Self-importance is often an issue in British documentaries. Since the filmmakers cannot hide their bloated sense of self, they end up lowering our interest in what they hope to discuss. Such filmmakers consider themselves and their work a little too precious – which results in something pretentious. Well, ‘Archie’ isn’t pretentious, but it certainly gloats over its iconic protagonist a little too much. Cary Grant’s commanding & charismatic persona as Hollywood’s great leading man is indisputable. But that doesn’t excuse the show’s glittery, dreamlike representation of the era that turned him into a star.

We meet Mr. Grant primarily in two stages of his life – childhood, when he often felt neglected, and late adulthood when he was widely celebrated. The actor’s actual name was Archibald/Archie Leech. As a child born in England, he always sought approval from his parents but never received it. We get a sense that his father either feared or loathed a sense of responsibility. That’s why he kept both Archie and his mother – Elsie, at a distance. Being in an era where women’s agency was not a point of discussion, Archie’s mother accepted the fate her husband left her with. In the midst of this, Archie felt isolated and woefully ignored.

That’s when performance arts came into the picture. Young Archie got a taste of the validation it offered to him. One thing led to another, and he ended up spending his young adulthood in the US. As many such stories go, his Hollywood story was also of accidental fame. To be in the movies, he chose the name – Cary Grant (or the name chose him!) Shortly after, it became his source of endless approval. After that, his life became a balancing act – trying to gain all that he could not at a young age – while staying distant from the painful memories.

Eventually, it almost seemed like he never had a past. There was only the birth of Cary Grant and the aftermath. The miniseries tries to demystify this immensely likable image that gained Archie an abundance of success and popularity. But there’s a caveat. As something Shahrukh Khan once mentioned in an interview, his life continued to be just in the service of his larger-than-life persona. Women, men, everyone desired Cary Grant. So, it almost became a glittery and comforting trap for him. The show’s writing beautifully explores his internal battles – be it in regards to fading youth or being truthful about himself with those he loved.

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Archie (Miniseries) Review
Jason Isaacs and Harriet Walter in Archie (2023)

We meet Dyan Cannon (played brilliantly by Laura Aikman), whom he married at the dawn of his career. Through their relationship, we see the obvious conflicts that can arise due to their age gap and the difference in their popularity. Their relationship seemed like Grant’s attempt at holding on to his youthful image – while realizing that it is slowly slipping away – due to his growing age. No matter how hard he tried not to be like his father, he shared the same fear of commitment. As a tormented soul with no lived-in experience of a family, he also strived to have a conventional ‘normal’ family.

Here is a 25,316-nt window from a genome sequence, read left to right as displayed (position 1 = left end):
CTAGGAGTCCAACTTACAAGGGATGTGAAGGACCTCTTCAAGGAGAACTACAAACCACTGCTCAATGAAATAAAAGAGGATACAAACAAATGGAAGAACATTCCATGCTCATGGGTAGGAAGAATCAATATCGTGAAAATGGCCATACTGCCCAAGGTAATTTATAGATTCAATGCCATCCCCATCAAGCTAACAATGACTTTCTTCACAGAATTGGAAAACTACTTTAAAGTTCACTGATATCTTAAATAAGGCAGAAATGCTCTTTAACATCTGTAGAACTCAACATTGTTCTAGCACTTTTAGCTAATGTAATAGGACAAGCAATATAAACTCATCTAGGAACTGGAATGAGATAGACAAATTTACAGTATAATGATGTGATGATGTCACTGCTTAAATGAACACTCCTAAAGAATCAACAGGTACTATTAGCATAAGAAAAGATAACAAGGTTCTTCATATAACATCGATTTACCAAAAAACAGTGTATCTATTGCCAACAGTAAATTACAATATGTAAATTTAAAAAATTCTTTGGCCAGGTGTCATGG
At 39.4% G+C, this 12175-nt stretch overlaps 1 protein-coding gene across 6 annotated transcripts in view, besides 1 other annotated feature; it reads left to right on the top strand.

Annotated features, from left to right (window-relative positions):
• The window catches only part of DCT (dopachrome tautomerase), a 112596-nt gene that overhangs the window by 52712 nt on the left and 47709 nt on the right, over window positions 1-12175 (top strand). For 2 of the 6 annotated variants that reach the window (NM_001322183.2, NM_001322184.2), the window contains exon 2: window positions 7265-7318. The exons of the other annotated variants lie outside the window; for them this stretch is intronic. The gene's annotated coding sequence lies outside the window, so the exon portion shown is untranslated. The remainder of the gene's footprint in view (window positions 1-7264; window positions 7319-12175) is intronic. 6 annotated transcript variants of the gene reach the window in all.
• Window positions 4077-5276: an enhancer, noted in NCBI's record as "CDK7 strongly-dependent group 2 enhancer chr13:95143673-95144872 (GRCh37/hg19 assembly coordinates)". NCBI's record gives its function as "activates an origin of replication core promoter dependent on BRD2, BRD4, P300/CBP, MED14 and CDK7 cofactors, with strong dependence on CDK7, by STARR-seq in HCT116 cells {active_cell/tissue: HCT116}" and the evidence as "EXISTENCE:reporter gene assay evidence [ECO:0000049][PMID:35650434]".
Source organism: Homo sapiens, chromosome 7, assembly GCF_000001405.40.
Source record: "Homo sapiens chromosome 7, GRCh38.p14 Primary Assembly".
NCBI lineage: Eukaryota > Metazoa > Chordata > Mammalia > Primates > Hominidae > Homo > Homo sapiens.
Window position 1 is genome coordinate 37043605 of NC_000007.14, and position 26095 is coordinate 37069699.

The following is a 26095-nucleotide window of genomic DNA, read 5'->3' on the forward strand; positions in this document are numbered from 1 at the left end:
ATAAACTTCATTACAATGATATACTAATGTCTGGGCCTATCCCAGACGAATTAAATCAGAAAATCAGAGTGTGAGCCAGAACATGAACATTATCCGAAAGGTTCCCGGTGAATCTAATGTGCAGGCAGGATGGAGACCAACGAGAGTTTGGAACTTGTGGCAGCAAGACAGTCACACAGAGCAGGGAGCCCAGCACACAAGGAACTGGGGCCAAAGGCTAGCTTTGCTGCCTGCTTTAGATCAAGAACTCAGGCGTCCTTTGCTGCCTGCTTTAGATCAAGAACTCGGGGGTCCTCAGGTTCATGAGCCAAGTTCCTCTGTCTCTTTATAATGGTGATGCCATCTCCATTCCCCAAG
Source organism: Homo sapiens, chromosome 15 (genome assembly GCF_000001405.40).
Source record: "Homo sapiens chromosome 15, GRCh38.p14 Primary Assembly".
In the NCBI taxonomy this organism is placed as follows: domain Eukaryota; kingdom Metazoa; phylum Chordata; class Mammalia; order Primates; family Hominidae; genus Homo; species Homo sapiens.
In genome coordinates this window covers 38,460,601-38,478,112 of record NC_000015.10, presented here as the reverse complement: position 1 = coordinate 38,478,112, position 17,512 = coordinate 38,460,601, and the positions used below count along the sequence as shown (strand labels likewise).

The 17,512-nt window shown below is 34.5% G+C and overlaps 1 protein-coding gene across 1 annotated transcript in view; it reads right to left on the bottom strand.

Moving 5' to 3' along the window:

On the other hand, as a man with influence and wealth, he was a closet chauvinist. The series portrays him that way and then shows how him trying to correct those errors. His dynamic with Dyan conveys a series of behavioral patterns that stem from his past, probably because he kept it suppressed over the years.

Despite showing all these layers of his personality, the series operates largely within the biopic tropes. It shows the oldest Cary Grant speaking with an audience and dwelling on his life’s regrets and lessons. Although informative, you cannot help but see it as just a run-of-the-mill expository exercise to share his life’s details. It also serves as a way of washing up the stains on his image due to his unpleasant behavior. Speaking about the story of his childhood, the series uses a Dickensian approach to storytelling. At times, this method works incredibly well.

But in the case of Archie, it feels pity-inducing and thus emotionally dishonest. With all that just does not work, what works are the performances. Jason Isaacs is absolutely incredible as Cary Grant. I know it’s a cliche, but he is so good that you often forget that you are watching a performance and not the actual person! He captures all the nuances of his character and the in-between subtexts with clarity and does not miss being great, even for a single moment. He basically presents a performance within a performance within a performance. Yet, his deep understanding of this loop elevates the show to become much more impactful.

Read More: The 25 Best TV Shows of 2021

Archie (Miniseries) Links: IMDb, Rotten Tomatoes, Wikipedia
The Cast of Archie (Miniseries): Jason Isaacs, Kara Tointon, Harriet Walter, Jason Watkins, Calam Lynch, Laura Aikman
Archie (Miniseries) Genre: Drama, Runtime: 4 part series
Where to watch Archie

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